If you want to go even deeper, there many evidence-based practice checklists out there to help evaluate the clinical literature.
Relevance - The usefulness of the information for your needs
Authority - The source of the information
Accuracy - The correctness and reliability of the information
Purpose - The reason for the information
*Modified version of CRAAP Test created by Meriam Library at California State University, Chico.
Need Assistance? We are happy to help! Please contact Your Librarian :
Michele Matucheski, MLIS, AHIP
Note: Working from home during the Pandemic. Email is the best option to reach me now.
First, make sure you are looking at the most detailed version of the citation/ abstract that is available to you.
Then mine for specifics:
Author. Can you determine the author’s affiliation or credentials? Is the author from a university or research organization?
Publication date. When was this published? Is currency important for your topic?
Length. How long is the article? 2-3 pages does not provide in-depth coverage and is not likely to be a peer-reviewed, research article.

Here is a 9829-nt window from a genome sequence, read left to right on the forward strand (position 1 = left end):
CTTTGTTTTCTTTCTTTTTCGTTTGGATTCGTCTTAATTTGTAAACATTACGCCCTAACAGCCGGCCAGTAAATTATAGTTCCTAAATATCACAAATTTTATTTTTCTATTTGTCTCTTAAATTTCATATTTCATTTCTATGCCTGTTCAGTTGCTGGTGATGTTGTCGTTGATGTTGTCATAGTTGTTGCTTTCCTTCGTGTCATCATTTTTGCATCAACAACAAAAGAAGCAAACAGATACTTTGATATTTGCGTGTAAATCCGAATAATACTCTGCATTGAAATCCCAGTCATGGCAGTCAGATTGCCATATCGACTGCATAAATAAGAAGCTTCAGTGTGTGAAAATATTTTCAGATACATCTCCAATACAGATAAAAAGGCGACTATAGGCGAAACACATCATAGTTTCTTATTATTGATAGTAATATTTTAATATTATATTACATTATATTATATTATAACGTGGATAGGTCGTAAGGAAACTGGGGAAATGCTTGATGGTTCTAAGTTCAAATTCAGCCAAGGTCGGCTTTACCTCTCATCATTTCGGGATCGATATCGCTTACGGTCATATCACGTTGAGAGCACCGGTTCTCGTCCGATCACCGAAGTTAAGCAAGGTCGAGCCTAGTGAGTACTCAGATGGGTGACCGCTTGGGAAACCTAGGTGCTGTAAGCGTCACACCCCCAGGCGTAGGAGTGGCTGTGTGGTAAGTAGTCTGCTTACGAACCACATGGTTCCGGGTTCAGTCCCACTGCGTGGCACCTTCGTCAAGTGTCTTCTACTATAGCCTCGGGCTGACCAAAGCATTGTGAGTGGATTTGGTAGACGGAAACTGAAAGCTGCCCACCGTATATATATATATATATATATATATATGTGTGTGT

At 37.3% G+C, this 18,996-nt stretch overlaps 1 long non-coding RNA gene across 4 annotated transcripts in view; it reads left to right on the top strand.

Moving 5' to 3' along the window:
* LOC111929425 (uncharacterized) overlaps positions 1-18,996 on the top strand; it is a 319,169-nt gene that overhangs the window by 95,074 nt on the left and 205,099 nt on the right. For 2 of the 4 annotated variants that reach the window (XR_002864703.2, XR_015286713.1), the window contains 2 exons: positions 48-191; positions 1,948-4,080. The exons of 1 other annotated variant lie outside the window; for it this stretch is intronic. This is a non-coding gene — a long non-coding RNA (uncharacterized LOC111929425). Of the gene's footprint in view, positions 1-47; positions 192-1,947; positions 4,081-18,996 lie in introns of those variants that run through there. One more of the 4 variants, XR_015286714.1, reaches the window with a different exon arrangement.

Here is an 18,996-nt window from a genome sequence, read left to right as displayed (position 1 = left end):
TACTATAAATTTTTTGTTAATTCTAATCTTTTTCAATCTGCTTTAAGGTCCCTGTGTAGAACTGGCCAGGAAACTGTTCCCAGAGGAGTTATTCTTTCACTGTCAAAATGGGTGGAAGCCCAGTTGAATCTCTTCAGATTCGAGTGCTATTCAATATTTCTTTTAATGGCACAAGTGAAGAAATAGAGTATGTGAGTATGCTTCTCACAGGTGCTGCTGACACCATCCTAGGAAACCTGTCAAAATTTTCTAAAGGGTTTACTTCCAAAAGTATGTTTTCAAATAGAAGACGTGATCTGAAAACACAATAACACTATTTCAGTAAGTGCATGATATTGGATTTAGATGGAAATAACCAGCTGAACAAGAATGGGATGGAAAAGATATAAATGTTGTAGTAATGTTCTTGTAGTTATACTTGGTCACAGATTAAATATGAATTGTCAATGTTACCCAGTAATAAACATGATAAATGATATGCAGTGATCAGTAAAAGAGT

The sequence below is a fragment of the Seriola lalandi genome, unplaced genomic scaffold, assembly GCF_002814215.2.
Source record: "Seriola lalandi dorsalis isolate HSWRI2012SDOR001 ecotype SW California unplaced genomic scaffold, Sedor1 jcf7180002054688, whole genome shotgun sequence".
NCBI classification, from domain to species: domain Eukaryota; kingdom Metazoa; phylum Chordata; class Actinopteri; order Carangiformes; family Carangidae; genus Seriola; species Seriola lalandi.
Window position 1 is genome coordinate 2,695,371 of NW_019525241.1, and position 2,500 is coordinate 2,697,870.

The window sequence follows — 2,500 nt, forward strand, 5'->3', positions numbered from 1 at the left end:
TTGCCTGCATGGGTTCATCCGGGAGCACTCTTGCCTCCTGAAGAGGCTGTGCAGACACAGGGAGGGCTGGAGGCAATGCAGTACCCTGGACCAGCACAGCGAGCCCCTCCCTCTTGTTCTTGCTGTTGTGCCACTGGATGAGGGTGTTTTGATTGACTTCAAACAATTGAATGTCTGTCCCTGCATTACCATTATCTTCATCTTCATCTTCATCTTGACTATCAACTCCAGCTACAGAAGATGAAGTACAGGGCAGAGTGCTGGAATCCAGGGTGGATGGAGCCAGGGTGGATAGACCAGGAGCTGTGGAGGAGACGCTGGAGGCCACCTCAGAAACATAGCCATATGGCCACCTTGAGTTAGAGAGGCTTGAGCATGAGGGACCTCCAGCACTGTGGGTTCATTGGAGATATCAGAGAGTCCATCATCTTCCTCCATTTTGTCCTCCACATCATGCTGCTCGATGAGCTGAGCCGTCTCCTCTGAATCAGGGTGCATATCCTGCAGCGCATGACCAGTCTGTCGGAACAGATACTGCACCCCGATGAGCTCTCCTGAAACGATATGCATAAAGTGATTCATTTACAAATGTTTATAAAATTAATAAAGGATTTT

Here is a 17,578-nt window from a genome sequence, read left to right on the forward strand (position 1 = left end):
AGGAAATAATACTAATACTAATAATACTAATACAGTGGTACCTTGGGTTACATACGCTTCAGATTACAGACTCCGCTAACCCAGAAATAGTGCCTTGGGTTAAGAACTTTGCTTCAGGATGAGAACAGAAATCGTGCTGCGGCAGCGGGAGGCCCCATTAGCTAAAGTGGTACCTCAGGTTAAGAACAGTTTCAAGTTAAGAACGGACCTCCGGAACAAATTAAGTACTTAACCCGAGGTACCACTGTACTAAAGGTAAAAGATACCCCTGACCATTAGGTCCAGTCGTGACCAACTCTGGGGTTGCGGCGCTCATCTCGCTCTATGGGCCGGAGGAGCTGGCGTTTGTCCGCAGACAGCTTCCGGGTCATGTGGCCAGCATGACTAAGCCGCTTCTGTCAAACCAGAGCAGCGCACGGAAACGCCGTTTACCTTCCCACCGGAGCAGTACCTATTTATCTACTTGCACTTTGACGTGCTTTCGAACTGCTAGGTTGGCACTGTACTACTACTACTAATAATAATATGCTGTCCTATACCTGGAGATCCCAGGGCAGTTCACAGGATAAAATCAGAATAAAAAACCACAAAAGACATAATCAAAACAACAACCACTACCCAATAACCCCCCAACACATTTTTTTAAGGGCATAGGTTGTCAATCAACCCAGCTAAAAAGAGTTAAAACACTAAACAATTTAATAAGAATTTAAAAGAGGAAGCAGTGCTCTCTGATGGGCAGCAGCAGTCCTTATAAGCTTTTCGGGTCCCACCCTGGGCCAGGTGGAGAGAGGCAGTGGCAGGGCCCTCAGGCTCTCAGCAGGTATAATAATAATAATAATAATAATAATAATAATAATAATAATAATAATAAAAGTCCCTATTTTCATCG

Abstract. Is there an abstract? Reading an abstract takes much less time than skimming the whole article – use it to help decide if this article will be useful!
Peer-review. Is the article from a peer-reviewed (sometimes called “refereed”) journal?
Sample article record from one of the library databases:
In this case, the authors are listed, but this citation does not include author affiliations (other databases would include this).
The article was published in June 2007; and the article is 6 pages long. Since this article is about the History of Headaches, currency may not be as important as if you were looking for current treatments of headaches.
This particular database lists this journal as being peer-reviewed. To ensure that the journal is peer-reviewed, you can read more about it on the journal publisher’s website.
This citation includes MEDLINE info such as a PMID and NLM UID. The National Library of Medicine has a stringent inclusion/exclusion policy for which journals get indexed in Medline, and which ones don't make the cut in the field of Medicine. It's a sign of quality to see a PMID, but it doesn't mean it's peer-reviewed.